Casey J has been called one of the most promising singers on the gospel music scene.
She currently holds spots on multiple Billboard charts, including the No. 2 spot on Billboard’s Hot Gospel Songs, with the soulful “Fill Me Up.”
To her elementary school students, however, she’s simply known as Ms. Hobbs.
“Some may have heard [the song] but they probably haven’t made the connection,” said Casey J, aka Casey J. Hobbs.
If her album follows the single on the charts that may not be for long.
Her performance of the song, penned by Will Reagan, who also wrote Tasha Cobbs’ hit “Break Every Chain,” has received more than 540,000 views on YouTube.
And this spring, Casey J, 28, of Suwanee, will release her freshman CD project, “The Truth,” on Tyscot Records. It was recorded recently at Fresh Start Church in Duluth, where she is a member and also serves as worship leader.
The CD will include 12 tracks, four of which she wrote and one she co-wrote. It also features Stellar Award winner Jason Nelson. During the recording session, Casey J shared stories about her 84-year-old grandmother, Dorothy Mae Choates, teaching her hymns and holding revival meetings in the basement of Choates’ home. She brought her on stage to sing, “”No, Not One!” with her, which will be included in the CD.
Darlene McCoy, host of the Darlene McCoy Show on Praise 102.5 has known Casey J for years and describes the young singer’s work as “honest and transparent worship.” McCoy was on hand as Casey J recorded the CD project and calls it incredible. “You can tell this is not entertainment,” McCoy said. “For her, it’s ministry. She means everything she sings.”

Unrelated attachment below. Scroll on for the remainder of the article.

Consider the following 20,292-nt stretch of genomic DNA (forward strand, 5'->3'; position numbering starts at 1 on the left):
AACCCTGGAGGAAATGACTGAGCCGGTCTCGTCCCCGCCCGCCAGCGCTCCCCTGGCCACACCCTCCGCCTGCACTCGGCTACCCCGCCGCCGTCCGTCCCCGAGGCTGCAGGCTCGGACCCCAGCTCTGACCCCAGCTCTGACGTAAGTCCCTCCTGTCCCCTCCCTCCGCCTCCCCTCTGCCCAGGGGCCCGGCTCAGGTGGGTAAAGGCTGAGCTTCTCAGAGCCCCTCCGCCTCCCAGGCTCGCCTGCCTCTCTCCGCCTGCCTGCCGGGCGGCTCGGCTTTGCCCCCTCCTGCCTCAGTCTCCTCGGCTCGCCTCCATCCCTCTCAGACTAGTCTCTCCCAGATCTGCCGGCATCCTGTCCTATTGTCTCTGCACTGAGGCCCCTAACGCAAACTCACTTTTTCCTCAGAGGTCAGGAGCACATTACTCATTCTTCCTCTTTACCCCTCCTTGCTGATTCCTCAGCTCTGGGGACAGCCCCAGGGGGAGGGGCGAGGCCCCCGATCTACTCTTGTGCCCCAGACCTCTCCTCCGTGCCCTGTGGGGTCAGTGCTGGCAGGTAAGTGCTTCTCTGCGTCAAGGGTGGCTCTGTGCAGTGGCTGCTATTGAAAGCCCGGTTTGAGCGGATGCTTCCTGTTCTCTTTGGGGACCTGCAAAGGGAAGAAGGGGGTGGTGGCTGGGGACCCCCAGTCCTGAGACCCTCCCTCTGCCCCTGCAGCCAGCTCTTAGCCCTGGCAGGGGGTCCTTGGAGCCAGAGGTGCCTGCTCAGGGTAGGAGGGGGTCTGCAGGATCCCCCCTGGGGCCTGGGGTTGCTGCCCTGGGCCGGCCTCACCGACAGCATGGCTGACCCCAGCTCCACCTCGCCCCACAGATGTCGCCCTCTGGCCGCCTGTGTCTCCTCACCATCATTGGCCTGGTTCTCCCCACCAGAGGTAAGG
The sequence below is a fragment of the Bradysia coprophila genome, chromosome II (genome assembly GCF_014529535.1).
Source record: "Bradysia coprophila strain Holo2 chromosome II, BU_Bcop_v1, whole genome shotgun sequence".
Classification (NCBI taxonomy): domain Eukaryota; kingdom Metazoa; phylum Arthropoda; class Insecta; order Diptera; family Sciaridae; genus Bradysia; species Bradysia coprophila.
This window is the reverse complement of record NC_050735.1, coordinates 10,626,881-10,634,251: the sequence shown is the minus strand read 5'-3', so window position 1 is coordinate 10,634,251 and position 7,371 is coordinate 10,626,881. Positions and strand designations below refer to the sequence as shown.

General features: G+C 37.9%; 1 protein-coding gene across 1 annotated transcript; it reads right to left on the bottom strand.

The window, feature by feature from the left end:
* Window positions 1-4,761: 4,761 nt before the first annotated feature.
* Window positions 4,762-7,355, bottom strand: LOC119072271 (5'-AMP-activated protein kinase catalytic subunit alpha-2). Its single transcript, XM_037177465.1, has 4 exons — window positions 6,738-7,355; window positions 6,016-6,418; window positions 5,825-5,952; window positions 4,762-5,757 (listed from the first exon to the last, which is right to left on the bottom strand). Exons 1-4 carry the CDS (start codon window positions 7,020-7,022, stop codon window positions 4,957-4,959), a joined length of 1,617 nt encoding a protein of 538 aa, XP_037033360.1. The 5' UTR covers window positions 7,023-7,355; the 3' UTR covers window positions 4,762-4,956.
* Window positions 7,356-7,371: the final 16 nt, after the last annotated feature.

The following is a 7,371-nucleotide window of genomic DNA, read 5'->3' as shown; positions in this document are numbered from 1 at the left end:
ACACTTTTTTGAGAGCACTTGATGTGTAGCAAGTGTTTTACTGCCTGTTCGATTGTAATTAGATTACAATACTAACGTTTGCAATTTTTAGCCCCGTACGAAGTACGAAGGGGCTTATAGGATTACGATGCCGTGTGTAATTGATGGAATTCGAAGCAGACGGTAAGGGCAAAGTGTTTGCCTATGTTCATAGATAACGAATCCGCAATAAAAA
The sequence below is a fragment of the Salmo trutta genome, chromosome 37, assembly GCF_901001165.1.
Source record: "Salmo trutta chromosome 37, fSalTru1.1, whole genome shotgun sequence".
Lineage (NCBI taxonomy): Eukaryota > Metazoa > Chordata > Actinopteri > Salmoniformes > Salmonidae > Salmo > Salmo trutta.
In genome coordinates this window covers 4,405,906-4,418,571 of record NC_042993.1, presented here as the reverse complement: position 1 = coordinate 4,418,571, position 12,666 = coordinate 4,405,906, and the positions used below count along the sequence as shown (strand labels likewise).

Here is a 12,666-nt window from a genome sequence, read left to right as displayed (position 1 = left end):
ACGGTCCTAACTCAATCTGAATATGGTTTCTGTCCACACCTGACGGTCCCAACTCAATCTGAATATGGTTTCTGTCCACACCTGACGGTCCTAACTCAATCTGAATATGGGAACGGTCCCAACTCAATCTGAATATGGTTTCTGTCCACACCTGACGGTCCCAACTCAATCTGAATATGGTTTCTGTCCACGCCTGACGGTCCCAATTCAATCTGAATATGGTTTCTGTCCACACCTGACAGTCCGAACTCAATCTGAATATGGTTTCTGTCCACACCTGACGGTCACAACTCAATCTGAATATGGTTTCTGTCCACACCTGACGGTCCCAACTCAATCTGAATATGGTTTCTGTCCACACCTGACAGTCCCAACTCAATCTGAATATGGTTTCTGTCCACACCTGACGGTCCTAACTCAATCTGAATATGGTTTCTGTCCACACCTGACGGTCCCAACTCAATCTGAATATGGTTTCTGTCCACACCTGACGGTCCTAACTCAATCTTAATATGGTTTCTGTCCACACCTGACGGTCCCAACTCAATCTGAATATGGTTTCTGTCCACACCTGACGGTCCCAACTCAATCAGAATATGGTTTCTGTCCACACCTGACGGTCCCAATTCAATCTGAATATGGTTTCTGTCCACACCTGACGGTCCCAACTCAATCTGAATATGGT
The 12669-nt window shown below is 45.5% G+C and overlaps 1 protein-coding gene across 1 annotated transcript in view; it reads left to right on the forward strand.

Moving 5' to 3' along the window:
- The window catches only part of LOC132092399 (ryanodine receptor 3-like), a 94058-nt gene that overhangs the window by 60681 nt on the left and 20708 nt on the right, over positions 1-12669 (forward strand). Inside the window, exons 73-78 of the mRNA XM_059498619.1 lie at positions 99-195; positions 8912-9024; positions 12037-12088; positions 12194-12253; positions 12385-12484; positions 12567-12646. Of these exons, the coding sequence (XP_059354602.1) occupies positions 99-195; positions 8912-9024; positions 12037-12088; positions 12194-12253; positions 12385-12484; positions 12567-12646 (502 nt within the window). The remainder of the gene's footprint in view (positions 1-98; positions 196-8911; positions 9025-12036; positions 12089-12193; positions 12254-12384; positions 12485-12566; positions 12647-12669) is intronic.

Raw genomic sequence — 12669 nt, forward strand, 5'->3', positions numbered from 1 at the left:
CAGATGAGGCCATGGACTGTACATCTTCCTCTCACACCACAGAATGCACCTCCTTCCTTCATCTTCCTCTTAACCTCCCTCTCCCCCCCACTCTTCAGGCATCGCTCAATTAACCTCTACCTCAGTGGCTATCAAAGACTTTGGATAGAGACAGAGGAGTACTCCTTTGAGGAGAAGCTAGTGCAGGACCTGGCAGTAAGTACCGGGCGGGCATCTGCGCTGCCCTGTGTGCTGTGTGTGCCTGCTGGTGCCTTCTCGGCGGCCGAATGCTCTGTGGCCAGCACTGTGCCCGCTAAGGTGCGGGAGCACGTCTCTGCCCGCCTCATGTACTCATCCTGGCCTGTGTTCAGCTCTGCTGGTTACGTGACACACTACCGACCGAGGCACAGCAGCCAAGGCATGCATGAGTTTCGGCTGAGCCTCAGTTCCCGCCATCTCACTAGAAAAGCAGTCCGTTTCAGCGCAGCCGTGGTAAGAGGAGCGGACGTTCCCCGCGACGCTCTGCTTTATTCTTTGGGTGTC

Casey J’s talent is evident “in the way the gospel industry has received a total unknown person,” said McCoy. “It’s like she came out of nowhere.”
Like many singers, Casey J cut her vocal teeth in church.
Although she loves teaching, Casey J discovered her passion for music as a little girl in the choir at Lilly Hill Baptist Church in Decatur, where her mother served as choir director and her grandmother sang in the choir.
Later, at the age of 12, she joined the Atlanta Young Singers of Callanwolde and sang with them until she enrolled at the University of Georgia. Eventually, she became part of the gospel girl group 4LOVE.
Singing became like a “language unto itself.”
“I enjoy having a way to communicate with God, for him to communicate with me and to communicate for God with other people.”
Music began playing a larger role in her life several months ago when, while driving to her previous teaching job, she got a strong message that God was calling her to do more with her music ministry. “I was serving him, but I heard him saying ‘I want you to do more.’ ”
She prayed to God to tell her what he wanted and she would do it.
Things started falling into place. She landed a new teaching job with a virtual charter school that allowed her to devote more time to her music ministry. And she moved to Suwanee, which is closer to her church.
She wants her sound to be “imperfect” not overproduced.
“I want it to be the kind of worship people can have in their cars and in their homes,” she said. “There are amazing artists in the gospel industry who can sing. They are extremely technically skilled and spiritually proficient. That’s not necessarily what I’m called to do. I’m called to sing something you can sing. Whether you’re the best singer doesn’t matter. I think I sing alright and singing is something I’ve done a lot of.”
Take a listen to Casey J.